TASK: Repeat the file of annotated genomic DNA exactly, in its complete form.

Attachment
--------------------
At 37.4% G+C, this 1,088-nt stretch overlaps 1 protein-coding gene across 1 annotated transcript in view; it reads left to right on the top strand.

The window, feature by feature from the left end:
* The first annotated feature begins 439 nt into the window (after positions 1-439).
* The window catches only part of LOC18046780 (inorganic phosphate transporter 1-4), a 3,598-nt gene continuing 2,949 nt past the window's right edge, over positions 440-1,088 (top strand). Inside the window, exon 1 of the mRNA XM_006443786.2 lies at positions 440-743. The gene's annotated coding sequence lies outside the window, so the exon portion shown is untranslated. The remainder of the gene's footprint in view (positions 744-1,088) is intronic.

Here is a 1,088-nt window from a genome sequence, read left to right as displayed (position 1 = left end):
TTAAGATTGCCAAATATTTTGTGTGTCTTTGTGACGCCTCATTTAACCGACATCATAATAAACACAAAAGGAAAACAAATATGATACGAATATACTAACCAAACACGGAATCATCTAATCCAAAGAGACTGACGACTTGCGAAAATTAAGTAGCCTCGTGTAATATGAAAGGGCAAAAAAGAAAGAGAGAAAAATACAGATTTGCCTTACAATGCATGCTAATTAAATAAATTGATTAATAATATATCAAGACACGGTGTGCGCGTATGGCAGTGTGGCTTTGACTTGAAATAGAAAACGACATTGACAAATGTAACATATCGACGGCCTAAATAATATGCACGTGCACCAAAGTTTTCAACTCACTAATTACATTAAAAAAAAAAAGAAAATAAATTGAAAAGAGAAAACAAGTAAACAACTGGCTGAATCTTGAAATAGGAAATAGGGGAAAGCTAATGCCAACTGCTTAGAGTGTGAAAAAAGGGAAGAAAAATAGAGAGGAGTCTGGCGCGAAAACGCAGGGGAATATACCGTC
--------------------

At 37.4% G+C, this 1,088-nt stretch overlaps 1 protein-coding gene across 1 annotated transcript in view; it reads left to right on the top strand.

The window, feature by feature from the left end:
* The first annotated feature begins 439 nt into the window (after positions 1-439).
* The window catches only part of LOC18046780 (inorganic phosphate transporter 1-4), a 3,598-nt gene continuing 2,949 nt past the window's right edge, over positions 440-1,088 (top strand). Inside the window, exon 1 of the mRNA XM_006443786.2 lies at positions 440-743. The gene's annotated coding sequence lies outside the window, so the exon portion shown is untranslated. The remainder of the gene's footprint in view (positions 744-1,088) is intronic.

Here is a 1,088-nt window from a genome sequence, read left to right as displayed (position 1 = left end):
TTAAGATTGCCAAATATTTTGTGTGTCTTTGTGACGCCTCATTTAACCGACATCATAATAAACACAAAAGGAAAACAAATATGATACGAATATACTAACCAAACACGGAATCATCTAATCCAAAGAGACTGACGACTTGCGAAAATTAAGTAGCCTCGTGTAATATGAAAGGGCAAAAAAGAAAGAGAGAAAAATACAGATTTGCCTTACAATGCATGCTAATTAAATAAATTGATTAATAATATATCAAGACACGGTGTGCGCGTATGGCAGTGTGGCTTTGACTTGAAATAGAAAACGACATTGACAAATGTAACATATCGACGGCCTAAATAATATGCACGTGCACCAAAGTTTTCAACTCACTAATTACATTAAAAAAAAAAAGAAAATAAATTGAAAAGAGAAAACAAGTAAACAACTGGCTGAATCTTGAAATAGGAAATAGGGGAAAGCTAATGCCAACTGCTTAGAGTGTGAAAAAAGGGAAGAAAAATAGAGAGGAGTCTGGCGCGAAAACGCAGGGGAATATACCGTC